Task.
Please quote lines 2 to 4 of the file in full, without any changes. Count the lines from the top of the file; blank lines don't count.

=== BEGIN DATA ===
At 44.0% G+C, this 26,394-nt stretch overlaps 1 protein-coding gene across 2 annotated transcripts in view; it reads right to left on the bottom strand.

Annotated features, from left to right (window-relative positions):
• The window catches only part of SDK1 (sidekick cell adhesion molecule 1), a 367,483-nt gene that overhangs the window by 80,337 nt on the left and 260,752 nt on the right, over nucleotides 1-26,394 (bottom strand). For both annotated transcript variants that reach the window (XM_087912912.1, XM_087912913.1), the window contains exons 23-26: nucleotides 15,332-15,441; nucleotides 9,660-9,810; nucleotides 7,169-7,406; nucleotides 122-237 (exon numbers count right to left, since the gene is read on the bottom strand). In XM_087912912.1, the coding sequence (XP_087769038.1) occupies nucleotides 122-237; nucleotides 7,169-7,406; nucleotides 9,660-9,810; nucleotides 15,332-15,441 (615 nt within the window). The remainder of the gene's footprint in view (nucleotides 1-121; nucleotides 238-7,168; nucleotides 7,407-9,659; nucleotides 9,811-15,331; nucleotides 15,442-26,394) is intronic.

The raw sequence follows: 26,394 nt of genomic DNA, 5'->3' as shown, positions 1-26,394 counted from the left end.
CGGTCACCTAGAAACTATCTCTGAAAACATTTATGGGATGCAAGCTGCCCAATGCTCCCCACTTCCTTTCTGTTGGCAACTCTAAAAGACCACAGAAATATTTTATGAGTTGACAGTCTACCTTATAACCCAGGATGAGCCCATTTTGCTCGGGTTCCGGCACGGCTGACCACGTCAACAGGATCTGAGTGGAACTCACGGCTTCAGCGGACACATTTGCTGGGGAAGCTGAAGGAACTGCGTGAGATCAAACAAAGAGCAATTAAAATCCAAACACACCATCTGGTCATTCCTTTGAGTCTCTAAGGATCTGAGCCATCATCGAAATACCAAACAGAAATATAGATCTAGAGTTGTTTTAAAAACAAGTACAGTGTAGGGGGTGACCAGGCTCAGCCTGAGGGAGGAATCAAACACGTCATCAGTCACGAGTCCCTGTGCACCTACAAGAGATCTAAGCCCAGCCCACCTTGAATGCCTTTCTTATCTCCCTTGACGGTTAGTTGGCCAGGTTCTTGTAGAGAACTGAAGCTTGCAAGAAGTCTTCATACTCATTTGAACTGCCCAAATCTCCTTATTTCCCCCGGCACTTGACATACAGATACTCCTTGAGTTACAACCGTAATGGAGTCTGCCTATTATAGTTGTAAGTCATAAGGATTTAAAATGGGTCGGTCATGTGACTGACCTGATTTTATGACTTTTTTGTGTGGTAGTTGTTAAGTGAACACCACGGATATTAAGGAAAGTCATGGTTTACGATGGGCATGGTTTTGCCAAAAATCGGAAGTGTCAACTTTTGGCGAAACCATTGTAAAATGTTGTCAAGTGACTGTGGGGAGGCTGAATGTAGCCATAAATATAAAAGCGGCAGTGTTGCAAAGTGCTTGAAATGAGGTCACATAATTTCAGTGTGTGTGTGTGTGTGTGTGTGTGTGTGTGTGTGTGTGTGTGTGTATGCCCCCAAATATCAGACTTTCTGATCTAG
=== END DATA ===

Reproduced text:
Annotated features, from left to right (window-relative positions):
• The window catches only part of SDK1 (sidekick cell adhesion molecule 1), a 367,483-nt gene that overhangs the window by 80,337 nt on the left and 260,752 nt on the right, over nucleotides 1-26,394 (bottom strand). For both annotated transcript variants that reach the window (XM_087912912.1, XM_087912913.1), the window contains exons 23-26: nucleotides 15,332-15,441; nucleotides 9,660-9,810; nucleotides 7,169-7,406; nucleotides 122-237 (exon numbers count right to left, since the gene is read on the bottom strand). In XM_087912912.1, the coding sequence (XP_087769038.1) occupies nucleotides 122-237; nucleotides 7,169-7,406; nucleotides 9,660-9,810; nucleotides 15,332-15,441 (615 nt within the window). The remainder of the gene's footprint in view (nucleotides 1-121; nucleotides 238-7,168; nucleotides 7,407-9,659; nucleotides 9,811-15,331; nucleotides 15,442-26,394) is intronic.

The raw sequence follows: 26,394 nt of genomic DNA, 5'->3' as shown, positions 1-26,394 counted from the left end.